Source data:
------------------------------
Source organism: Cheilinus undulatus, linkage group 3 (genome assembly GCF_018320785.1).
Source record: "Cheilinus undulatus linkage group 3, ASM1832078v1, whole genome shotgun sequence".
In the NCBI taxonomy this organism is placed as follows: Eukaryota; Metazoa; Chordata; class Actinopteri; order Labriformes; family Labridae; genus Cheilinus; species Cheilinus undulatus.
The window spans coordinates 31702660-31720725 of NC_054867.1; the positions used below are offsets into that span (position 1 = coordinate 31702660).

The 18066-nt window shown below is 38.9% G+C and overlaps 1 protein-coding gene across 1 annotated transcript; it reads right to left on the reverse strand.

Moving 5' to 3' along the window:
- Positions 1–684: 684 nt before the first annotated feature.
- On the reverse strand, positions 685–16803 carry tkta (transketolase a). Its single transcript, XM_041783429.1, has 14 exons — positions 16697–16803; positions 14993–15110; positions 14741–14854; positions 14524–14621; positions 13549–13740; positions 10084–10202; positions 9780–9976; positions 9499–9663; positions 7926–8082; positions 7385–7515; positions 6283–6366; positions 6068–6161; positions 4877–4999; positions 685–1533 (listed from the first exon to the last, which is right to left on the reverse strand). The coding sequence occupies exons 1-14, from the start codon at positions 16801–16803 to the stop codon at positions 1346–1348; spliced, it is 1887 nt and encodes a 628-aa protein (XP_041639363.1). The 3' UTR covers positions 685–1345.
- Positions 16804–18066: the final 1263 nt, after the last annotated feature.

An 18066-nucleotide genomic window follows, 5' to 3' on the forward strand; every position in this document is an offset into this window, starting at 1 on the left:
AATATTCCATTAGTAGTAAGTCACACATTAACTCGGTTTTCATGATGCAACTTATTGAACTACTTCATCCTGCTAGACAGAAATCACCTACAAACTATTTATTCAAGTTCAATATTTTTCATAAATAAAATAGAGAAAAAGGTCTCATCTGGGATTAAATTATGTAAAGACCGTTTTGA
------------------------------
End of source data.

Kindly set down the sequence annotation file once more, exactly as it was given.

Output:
Source organism: Cheilinus undulatus, linkage group 3 (genome assembly GCF_018320785.1).
Source record: "Cheilinus undulatus linkage group 3, ASM1832078v1, whole genome shotgun sequence".
In the NCBI taxonomy this organism is placed as follows: Eukaryota; Metazoa; Chordata; class Actinopteri; order Labriformes; family Labridae; genus Cheilinus; species Cheilinus undulatus.
The window spans coordinates 31702660-31720725 of NC_054867.1; the positions used below are offsets into that span (position 1 = coordinate 31702660).

The 18066-nt window shown below is 38.9% G+C and overlaps 1 protein-coding gene across 1 annotated transcript; it reads right to left on the reverse strand.

Moving 5' to 3' along the window:
- Positions 1–684: 684 nt before the first annotated feature.
- On the reverse strand, positions 685–16803 carry tkta (transketolase a). Its single transcript, XM_041783429.1, has 14 exons — positions 16697–16803; positions 14993–15110; positions 14741–14854; positions 14524–14621; positions 13549–13740; positions 10084–10202; positions 9780–9976; positions 9499–9663; positions 7926–8082; positions 7385–7515; positions 6283–6366; positions 6068–6161; positions 4877–4999; positions 685–1533 (listed from the first exon to the last, which is right to left on the reverse strand). The coding sequence occupies exons 1-14, from the start codon at positions 16801–16803 to the stop codon at positions 1346–1348; spliced, it is 1887 nt and encodes a 628-aa protein (XP_041639363.1). The 3' UTR covers positions 685–1345.
- Positions 16804–18066: the final 1263 nt, after the last annotated feature.

An 18066-nucleotide genomic window follows, 5' to 3' on the forward strand; every position in this document is an offset into this window, starting at 1 on the left:
AATATTCCATTAGTAGTAAGTCACACATTAACTCGGTTTTCATGATGCAACTTATTGAACTACTTCATCCTGCTAGACAGAAATCACCTACAAACTATTTATTCAAGTTCAATATTTTTCATAAATAAAATAGAGAAAAAGGTCTCATCTGGGATTAAATTATGTAAAGACCGTTTTGA